Revisa el siguiente artículo escrito por Sarah Dunn* acerca del artista Sebastián Castañeda quién recibió el primer premio en la categoría festividades, tradiciones y religión del Pictures of the Year Latin America contest organizado por la National Geographic. (Devotion At a religious ceremony in Ayabaca, Peru, pilgrims often crawl on the ground seeking penance. The photo won first place in the holidays, traditions & religions division).
A Peruvian native born in Lima, no one would guess that Sebastián Castañeda actually graduated from law school at the University of Lima in 1999. However, since 2002, Castañeda has been unwaveringly dedicated to photography, specifically photojournalism. Earlier this year, his report on Iraqi refugee children was exhibited at the Visa pour l´Image festival in Perpignan. This past week, he was awarded another pretigious award at the Pictures of the Year Latin America contest, held in San Miguel de Allende, Mexico. The annual award ceremony recognizes photographers with Latin American origins, or who are living in Latin America today.
According to National Geographic, the number of applicants for the contest has grown from a few hundred to 1,500 since its first contest in 2011. Its an important event, as it facilitates conversation about the future of journalism and photography in addition to drawing attention to Latino photographers. According to the producer of this year’s contest, Janet Jarman, the contest “draws attention to a very important and dynamic part of the world, at a time when the media still tends to focus on other regions.” In addition, Jarman believes the new feature of streaming the judges’ conversation and debates about the photos are now streaming online will facilitate more participation from aspiring photographers around the world.
Sebastián Castañeda took home the first place award for his series in the “Fiestas, tradiciones, y religión” category. The images he submitted were of the annual Refuge of the Soul festival that took place on October 13 in Ayabaca, the Northern Andes of Peru. Every year, groups of Pilgrims who call themselves “the Brotherhood” travel to the region from Chile and other corners of South America with nothing but a cross they carry on their back and a backpack with supplies for survival. Some have been making the pilgramage for six months, while others recieve special permission to get out of prison temporarily to fulfill their promise to the “Divine Captive.”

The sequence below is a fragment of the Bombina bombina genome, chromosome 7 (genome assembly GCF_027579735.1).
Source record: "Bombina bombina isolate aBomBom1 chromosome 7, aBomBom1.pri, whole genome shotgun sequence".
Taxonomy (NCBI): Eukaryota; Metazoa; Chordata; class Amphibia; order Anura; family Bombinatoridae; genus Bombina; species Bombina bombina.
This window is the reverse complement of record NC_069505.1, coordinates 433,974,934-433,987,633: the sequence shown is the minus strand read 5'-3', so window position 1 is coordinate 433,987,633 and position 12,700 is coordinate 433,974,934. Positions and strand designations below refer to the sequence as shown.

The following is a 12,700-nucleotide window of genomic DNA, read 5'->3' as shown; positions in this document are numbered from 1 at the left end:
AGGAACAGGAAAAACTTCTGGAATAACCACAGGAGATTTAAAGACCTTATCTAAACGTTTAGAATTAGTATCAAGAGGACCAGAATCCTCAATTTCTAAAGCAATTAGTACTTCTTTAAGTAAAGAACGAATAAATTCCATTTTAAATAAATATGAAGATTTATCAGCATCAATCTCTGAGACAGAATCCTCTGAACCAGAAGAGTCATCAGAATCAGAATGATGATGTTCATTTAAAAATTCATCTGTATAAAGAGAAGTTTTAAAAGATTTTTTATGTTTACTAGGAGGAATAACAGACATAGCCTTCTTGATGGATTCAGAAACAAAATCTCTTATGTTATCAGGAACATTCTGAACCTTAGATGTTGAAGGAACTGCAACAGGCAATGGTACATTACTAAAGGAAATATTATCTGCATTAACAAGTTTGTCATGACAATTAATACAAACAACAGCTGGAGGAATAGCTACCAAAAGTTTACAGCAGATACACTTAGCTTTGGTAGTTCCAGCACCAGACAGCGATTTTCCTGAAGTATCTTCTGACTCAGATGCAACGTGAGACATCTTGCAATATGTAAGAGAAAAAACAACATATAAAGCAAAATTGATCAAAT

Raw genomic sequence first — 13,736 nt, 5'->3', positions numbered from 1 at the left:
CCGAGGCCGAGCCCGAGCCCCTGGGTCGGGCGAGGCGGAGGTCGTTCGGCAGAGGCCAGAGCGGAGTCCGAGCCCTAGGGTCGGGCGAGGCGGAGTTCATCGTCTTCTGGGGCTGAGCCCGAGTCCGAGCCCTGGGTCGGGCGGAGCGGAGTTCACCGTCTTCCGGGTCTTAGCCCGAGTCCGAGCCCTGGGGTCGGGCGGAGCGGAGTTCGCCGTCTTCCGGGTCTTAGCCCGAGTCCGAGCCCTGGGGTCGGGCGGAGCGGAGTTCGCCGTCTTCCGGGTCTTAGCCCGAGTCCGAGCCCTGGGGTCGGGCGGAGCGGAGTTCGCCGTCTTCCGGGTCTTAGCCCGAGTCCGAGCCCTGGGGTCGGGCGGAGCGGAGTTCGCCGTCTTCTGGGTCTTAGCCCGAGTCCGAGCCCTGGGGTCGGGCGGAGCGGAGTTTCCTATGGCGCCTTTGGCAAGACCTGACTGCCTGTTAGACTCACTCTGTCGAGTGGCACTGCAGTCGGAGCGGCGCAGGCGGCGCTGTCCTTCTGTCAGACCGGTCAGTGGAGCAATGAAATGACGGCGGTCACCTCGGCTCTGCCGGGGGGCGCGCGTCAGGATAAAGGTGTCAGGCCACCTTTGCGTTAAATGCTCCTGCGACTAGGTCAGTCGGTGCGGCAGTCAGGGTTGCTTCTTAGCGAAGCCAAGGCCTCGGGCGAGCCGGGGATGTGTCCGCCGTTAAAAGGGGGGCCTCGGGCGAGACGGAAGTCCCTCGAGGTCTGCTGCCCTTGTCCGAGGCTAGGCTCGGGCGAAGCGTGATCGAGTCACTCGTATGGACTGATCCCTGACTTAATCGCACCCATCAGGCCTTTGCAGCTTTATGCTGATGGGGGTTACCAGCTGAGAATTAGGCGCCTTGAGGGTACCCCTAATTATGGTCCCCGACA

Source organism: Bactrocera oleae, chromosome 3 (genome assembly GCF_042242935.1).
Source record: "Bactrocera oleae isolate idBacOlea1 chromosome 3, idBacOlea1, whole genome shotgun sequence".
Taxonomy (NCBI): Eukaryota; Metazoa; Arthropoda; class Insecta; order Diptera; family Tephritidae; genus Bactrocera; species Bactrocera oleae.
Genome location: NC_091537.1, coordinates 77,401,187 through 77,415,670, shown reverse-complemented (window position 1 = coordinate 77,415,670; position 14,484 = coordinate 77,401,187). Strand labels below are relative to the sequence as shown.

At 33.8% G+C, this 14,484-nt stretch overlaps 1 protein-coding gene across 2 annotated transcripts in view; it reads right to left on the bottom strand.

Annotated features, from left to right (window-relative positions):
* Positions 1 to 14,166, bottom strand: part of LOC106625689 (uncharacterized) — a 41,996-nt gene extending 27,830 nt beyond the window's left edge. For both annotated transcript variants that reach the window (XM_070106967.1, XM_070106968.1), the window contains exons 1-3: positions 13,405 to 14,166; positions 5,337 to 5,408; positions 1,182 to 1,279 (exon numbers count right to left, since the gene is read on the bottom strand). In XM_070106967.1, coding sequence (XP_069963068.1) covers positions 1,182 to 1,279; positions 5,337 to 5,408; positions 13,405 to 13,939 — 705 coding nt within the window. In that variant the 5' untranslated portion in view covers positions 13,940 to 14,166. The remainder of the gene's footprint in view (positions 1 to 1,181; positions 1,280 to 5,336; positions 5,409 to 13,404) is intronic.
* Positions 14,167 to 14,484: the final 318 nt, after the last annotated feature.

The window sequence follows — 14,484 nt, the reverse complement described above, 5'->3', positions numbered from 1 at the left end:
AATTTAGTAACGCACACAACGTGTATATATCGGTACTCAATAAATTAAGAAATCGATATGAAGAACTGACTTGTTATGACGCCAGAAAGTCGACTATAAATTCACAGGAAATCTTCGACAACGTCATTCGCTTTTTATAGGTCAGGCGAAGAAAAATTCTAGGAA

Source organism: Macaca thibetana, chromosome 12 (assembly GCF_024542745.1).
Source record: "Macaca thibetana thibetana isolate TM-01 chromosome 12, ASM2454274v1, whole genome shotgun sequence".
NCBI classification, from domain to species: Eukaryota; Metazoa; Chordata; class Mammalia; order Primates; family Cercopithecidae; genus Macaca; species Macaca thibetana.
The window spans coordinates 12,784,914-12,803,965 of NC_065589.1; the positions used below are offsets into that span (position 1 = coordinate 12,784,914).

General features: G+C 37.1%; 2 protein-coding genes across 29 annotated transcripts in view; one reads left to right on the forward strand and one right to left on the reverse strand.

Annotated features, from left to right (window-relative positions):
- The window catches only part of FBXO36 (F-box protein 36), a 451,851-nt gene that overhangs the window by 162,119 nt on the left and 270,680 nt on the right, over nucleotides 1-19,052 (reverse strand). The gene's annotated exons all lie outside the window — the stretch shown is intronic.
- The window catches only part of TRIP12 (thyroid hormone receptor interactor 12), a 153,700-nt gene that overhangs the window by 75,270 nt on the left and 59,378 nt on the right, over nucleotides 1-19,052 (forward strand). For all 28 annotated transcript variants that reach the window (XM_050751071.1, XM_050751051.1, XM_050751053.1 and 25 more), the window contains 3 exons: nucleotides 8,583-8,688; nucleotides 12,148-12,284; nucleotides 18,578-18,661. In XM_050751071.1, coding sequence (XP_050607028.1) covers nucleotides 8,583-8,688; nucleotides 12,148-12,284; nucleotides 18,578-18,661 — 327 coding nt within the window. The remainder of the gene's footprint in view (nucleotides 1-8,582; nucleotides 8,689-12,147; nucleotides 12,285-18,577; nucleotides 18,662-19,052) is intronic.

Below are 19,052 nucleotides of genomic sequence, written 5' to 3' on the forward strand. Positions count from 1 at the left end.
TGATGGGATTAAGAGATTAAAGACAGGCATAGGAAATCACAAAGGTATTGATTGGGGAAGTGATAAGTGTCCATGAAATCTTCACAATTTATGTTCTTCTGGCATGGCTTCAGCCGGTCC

Other pilgrims travel 80 kilometers on foot over the course of three days, following the statue of Señor Cautivo that is brought to the church. The festival attracts fifty to eighty thousand people each year to ask for forgiveness, innerpeace, or even miracles. During the festival, flowers, candles, and incense align the street to welcome the pilgrams.
The series brings the viewer on the spiritual journey depicted. The photos portray the intensity of the pilgrimage and how the trials of the journey contribute to the emotion and desperation felt when they arrive. Some of the pilgrims featured are dragging heavy crosses, or crawling desparately towards their destination. All the photos are black and white with high contrast, which seems to be what the photographer has prefered throughout his career.
According to Castañeda himself, “I think colors distract, they lead the eyes astray… With black and white, our attention remains on the picture.” When asked about his attendence at the festival, he said because he was raised Catholic, “I feel a deep admiration for these people and their faith. For me, all religions are equal. I’m only here to document certain religious rituals.” Castañeda manages to maintain objective detachment from his subjects while simultaneously capturing the emotion of them. Clearly, Castañeda understands the power of photography as a means of documenting and celebrating culture.
Castañeda hopes to publish a book about religious rituals throughout Latin America.
* Sarah Dunn is a writer, photographer, and actor who explores the intersection of politics and art. She has published several articles and makes short films in her spare time.
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